19 March 2014

Nigeria: NSA Designs Economic Plan For Boko Haram States

The Nigerian government has unveiled a new strategy aimed at tackling insurgency in the north east. Addressing a news conference in Abuja on ... ( Resource: Nigeria Unveils New Approach To Tackle Boko Haram )

The office of the National Security Adviser, NSA has designed an economic revitalisation programme targeted at the states currently affected by the Boko Haram insurgency, as part of measures to contain insurgency in the country.

The NSA, Mohammed Dasuki made this known yesterday, during the public presentation of the “Roll Out of Nigeria’s Soft Approach to Countering Terrorism,” where he disclosed that the economic empowerment programme was the Fourth Stream of the approach.

Part if the measure would also include interparty collaboration for counter-terrorism aimed at ensuring that party affiliation did not hinder stakeholders from contributing to efforts targeted at countering extremism.

“Based on our understanding of the economic root causes of terrorism and global best practices in addressing them, we are working with the governors of the six northeast states of Nigeria to design an economic revitalisation programme targeted towards the states most affected by terrorism.

“In December 2013, President Goodluck Jonathan tasked leaders of the northeast region and the NSA to develop a joint regional redevelopment plan which will serve as the foundation for a federal-state partnership to revitalise the region’s economy,” he said.

According to Dasuki, the first stream entails the De-radicalisation of convicted terrorists, suspects awaiting trial and those who might be released through court orders or such other government decisions arising from the ongoing engagement and dialogue with repentant suspect.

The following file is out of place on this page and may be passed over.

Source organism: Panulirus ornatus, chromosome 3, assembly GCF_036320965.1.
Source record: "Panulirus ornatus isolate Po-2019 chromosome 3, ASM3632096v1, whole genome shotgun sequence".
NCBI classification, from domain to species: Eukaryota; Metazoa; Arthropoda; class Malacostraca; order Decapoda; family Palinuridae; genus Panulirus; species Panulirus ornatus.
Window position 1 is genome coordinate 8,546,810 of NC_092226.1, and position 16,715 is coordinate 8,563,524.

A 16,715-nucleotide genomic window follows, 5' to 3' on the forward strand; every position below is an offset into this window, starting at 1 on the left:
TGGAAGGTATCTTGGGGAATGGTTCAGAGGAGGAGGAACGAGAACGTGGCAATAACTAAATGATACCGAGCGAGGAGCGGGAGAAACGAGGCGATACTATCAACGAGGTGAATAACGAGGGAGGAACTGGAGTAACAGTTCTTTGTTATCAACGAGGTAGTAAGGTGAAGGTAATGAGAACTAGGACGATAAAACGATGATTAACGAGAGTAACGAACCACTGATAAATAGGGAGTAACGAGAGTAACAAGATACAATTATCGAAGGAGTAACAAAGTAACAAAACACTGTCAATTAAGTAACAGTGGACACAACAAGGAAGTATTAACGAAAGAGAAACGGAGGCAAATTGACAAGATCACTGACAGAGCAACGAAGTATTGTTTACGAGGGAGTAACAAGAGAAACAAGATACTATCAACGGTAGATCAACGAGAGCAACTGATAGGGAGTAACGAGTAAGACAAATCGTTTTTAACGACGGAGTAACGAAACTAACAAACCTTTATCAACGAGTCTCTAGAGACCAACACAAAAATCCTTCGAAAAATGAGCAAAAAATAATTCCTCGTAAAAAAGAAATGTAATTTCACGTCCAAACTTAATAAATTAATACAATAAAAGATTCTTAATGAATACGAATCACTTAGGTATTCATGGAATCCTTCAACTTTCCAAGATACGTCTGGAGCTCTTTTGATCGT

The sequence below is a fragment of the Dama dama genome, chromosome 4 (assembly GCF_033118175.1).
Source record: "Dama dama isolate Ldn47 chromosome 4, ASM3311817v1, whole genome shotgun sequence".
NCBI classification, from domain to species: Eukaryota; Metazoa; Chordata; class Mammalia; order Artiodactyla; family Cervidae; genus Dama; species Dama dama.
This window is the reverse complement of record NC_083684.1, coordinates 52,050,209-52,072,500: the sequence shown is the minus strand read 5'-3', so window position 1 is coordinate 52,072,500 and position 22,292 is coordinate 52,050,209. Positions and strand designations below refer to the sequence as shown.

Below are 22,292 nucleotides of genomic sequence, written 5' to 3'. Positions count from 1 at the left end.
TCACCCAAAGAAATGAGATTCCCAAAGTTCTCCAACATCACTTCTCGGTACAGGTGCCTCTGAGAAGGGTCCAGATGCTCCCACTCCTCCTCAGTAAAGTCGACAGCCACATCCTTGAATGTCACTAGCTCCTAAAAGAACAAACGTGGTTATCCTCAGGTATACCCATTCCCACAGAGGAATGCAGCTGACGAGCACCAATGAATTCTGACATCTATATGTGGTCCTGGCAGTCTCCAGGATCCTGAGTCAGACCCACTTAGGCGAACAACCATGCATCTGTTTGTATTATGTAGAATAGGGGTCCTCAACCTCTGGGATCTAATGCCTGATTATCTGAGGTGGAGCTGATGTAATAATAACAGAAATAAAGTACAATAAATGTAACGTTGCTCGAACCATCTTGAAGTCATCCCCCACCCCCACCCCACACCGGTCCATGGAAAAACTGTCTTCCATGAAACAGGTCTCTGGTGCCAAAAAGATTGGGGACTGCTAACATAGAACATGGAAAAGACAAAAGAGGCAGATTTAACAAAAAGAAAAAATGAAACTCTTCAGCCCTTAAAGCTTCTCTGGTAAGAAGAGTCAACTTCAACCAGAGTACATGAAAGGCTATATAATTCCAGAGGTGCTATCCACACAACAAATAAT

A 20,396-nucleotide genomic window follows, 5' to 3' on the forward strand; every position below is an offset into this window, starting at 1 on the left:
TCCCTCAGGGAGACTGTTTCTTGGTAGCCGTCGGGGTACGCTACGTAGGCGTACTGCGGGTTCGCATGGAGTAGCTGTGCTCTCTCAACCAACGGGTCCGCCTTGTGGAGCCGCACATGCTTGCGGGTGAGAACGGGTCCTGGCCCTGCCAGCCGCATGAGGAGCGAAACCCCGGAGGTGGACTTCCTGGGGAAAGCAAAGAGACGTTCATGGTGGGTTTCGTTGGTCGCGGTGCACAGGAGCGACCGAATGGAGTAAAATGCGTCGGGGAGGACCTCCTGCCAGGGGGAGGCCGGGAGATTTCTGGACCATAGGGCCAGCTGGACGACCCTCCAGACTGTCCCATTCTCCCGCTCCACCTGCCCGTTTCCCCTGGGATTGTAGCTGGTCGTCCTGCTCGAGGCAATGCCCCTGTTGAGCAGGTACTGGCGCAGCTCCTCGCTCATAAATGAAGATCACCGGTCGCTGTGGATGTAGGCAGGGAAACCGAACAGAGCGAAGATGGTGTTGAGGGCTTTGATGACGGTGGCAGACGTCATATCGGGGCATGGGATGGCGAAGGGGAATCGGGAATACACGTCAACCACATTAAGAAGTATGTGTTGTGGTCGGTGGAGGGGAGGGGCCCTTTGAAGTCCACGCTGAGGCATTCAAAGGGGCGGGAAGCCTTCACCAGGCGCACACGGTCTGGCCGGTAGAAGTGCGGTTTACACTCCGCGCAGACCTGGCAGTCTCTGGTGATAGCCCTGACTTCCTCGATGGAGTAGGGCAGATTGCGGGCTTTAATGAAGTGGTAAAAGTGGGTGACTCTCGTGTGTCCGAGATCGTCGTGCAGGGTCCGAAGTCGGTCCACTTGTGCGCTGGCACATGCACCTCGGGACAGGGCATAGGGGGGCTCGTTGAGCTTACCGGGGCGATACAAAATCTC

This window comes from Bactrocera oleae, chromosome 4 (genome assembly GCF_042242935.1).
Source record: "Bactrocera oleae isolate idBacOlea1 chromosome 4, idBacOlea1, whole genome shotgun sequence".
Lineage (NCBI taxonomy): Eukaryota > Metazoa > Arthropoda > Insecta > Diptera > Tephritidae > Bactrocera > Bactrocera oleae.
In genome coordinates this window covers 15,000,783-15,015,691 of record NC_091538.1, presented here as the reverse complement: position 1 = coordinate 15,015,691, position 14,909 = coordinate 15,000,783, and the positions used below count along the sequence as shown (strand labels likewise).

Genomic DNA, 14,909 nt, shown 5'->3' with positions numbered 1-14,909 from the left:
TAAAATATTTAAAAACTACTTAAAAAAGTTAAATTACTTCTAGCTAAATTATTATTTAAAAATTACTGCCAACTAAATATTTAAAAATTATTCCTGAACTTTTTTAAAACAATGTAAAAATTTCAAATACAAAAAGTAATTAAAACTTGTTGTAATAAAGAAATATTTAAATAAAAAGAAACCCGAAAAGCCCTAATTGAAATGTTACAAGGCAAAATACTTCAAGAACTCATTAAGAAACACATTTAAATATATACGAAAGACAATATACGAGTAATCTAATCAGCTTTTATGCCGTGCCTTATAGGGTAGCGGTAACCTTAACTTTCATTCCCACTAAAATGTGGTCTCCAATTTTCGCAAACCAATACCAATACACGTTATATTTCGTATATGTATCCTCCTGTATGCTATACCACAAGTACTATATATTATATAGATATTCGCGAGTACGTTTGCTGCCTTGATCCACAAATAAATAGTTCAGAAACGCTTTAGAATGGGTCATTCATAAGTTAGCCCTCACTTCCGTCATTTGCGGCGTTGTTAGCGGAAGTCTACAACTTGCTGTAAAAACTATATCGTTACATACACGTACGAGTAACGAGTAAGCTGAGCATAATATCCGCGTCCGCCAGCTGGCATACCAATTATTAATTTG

The NSA further disclosed that the second stream would involve mobilising the family, cultural, religious and national institutions ton preach the message of peace as against the message of violence and war which he said was being preached in some quarters.

The NSA stated that the new approach would also involve government partnering with faith based organisations, Non-governmental organisations and other stakeholders to deliver counter-radicalisation programmes at the community levels.

Dasuki also disclosed that he had commenced a partnership with states and local government in the affected states to build structures, strategies and programmes within the next 18 months aimed at building the social fabrics of society that had been endangered by violence.

The third stream of the new security approach would involve building capacity to communicate the country’s national values and institutionalising these capabilities through strategic communication for the military and law enforcement, and public diplomacy for the civilian institutions.

He averred that at the heart of terrorism is a deadly communication plan which he said furthers the aims of the terrorists.

“Unfortunately, terrorist groups have over time been clearer in communicating what they stand for than government,” he said.

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